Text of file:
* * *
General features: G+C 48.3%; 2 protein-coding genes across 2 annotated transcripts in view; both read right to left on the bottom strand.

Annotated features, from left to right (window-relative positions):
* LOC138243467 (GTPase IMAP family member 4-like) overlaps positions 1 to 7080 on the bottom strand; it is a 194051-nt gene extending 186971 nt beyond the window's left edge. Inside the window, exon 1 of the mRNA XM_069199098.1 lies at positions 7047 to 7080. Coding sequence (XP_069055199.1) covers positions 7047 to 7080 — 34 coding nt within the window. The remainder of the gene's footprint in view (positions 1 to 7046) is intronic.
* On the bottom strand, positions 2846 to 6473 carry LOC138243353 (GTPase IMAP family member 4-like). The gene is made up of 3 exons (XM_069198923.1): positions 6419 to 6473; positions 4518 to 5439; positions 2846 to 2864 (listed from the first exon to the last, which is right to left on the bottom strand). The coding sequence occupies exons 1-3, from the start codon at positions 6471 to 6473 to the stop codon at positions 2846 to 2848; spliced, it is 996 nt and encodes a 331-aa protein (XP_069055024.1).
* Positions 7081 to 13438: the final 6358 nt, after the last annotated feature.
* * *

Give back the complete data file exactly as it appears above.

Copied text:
General features: G+C 48.3%; 2 protein-coding genes across 2 annotated transcripts in view; both read right to left on the bottom strand.

Annotated features, from left to right (window-relative positions):
* LOC138243467 (GTPase IMAP family member 4-like) overlaps positions 1 to 7080 on the bottom strand; it is a 194051-nt gene extending 186971 nt beyond the window's left edge. Inside the window, exon 1 of the mRNA XM_069199098.1 lies at positions 7047 to 7080. Coding sequence (XP_069055199.1) covers positions 7047 to 7080 — 34 coding nt within the window. The remainder of the gene's footprint in view (positions 1 to 7046) is intronic.
* On the bottom strand, positions 2846 to 6473 carry LOC138243353 (GTPase IMAP family member 4-like). The gene is made up of 3 exons (XM_069198923.1): positions 6419 to 6473; positions 4518 to 5439; positions 2846 to 2864 (listed from the first exon to the last, which is right to left on the bottom strand). The coding sequence occupies exons 1-3, from the start codon at positions 6471 to 6473 to the stop codon at positions 2846 to 2848; spliced, it is 996 nt and encodes a 331-aa protein (XP_069055024.1).
* Positions 7081 to 13438: the final 6358 nt, after the last annotated feature.